Bonds “only a partial solution” to FHCF shortfall

May 20, 2009

The following article, dated May 20, 2009, was re-printed from Reactions Magazine.

Bonds “only a partial solution” to FHCF shortfall

The shortfall in available funding for the Florida Hurricane Catastrophe Fund (FCHF) has raised concerns that it may not be able to meet its liabilities if there is a large hurricane this year.

According to Chris O’Kane, CEO of Aspen Re, efforts by the Florida legislature to issue bonds to make up for some of the potential shortfall is “at best only a partial solution” to the problem.

At present, House Bill 1495 is awaiting approval from Governor Charlie Crist, having already been passed by the Florida House and Senate.

The Bill proposes a reduction in the Temporary Increase in Coverage Limit (TICL) layer of the FCHF over the next six years, to decrease the FHCF exposure.

At the federal level, US senator Bill Nelson has filed S 886, which would provide a federal guarantee on debt issued by the FHCF.

However, according to Guy Carpenter, there is still uncertainty over whether the FHCF could bond to meet its necessary obligations if a catastrophic even occurred, as a result of reduced liquidity in the market.

If HB 1495 is signed into law (Governer Crist has until May 30 2009 to sign or veto the Bill – if he does not take action the Bill will become law without his signature), the FHCF’s theoretical capacity will be $46.8bn, according to Guy Carpenter.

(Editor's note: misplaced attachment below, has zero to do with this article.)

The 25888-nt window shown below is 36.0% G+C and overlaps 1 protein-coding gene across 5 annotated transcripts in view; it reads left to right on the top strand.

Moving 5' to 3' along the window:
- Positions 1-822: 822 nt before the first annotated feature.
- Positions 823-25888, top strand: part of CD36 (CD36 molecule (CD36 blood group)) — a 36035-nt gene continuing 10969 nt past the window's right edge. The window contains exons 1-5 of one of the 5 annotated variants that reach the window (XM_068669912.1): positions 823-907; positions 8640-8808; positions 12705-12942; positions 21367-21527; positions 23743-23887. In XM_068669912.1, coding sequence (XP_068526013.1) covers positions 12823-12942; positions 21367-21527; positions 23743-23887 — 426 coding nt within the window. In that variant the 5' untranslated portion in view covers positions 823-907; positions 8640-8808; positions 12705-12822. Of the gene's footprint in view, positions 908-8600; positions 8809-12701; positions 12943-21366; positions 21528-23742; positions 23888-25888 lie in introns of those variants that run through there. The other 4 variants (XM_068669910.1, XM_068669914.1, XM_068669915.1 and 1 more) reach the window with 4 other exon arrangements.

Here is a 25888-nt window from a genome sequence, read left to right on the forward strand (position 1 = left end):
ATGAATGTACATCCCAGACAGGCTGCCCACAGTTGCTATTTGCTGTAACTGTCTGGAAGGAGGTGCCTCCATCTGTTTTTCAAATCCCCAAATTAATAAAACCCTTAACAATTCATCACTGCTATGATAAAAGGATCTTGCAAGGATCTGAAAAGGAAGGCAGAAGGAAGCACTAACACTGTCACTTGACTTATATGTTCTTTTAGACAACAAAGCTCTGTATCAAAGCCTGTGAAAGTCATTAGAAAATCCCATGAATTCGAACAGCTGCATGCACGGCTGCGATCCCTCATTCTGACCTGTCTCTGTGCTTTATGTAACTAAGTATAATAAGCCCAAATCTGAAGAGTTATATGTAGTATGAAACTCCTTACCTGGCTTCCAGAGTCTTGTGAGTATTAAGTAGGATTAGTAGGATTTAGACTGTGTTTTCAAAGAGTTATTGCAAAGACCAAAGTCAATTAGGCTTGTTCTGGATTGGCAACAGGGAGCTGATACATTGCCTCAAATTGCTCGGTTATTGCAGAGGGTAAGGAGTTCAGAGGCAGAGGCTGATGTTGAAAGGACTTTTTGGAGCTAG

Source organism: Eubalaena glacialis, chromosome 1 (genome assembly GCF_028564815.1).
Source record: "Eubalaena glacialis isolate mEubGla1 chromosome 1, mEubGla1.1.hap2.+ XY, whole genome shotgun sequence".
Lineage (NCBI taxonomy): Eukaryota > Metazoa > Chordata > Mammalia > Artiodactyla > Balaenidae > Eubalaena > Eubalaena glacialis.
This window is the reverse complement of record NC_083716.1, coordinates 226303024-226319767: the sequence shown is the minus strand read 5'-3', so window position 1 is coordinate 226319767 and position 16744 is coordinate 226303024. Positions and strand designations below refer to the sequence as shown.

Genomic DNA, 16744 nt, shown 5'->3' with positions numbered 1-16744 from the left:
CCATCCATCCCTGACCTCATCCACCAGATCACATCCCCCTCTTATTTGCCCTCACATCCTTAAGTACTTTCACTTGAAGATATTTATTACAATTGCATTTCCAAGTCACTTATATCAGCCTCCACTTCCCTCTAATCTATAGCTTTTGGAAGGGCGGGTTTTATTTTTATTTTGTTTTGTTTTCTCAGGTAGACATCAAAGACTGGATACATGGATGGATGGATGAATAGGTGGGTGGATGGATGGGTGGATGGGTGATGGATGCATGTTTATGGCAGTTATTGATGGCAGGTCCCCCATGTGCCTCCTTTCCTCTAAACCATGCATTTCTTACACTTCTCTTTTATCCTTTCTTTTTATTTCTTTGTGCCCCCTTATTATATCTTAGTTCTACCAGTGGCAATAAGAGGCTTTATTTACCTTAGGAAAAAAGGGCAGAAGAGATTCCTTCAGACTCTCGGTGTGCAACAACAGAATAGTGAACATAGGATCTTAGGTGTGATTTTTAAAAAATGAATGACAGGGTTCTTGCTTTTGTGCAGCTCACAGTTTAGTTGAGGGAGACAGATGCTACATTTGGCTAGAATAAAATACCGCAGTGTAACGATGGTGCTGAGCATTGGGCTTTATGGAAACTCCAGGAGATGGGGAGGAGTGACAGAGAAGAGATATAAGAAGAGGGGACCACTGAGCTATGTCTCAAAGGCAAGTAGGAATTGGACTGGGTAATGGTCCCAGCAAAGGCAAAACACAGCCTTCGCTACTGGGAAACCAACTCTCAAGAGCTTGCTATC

However, its estimated capacity for post-event bonding is only $8bn within the 12 months after an event. In addition, pre-event notes total $3.5bn, which includes floating rate notes maturing on October 15 2012. Added to the FHCF’s estimated year-end balance of $4.33bn, the FHCF estimates $7.83bn in total liquid resources.

In the event that the FHCF could not meet its liabilities, O’Kane says: “The government may step in to cover the balance of the losses, but how quickly would remain to be seen and some smaller insurers may go out of business in the meantime.”

He notes that, as a result of the uncertainty, some insurers have already switched part of their reinsurance cover from the FHCF to private carriers. O’Kane expects this to accelerate if HB 1495 is passed as law. As a result, he says reinsurance prices will rise.

“If the TICL layer is wound down as proposed, there is likely to be an ever bigger rise in demand for private reinsurance for the 2009 hurricane season,” says O’Kane. “With Florida accounting for approximately 15% of the worldwide cat market, the effect of increases in demand and premiums in the state is likely to have a positive influence on prices in the property segment as a whole.”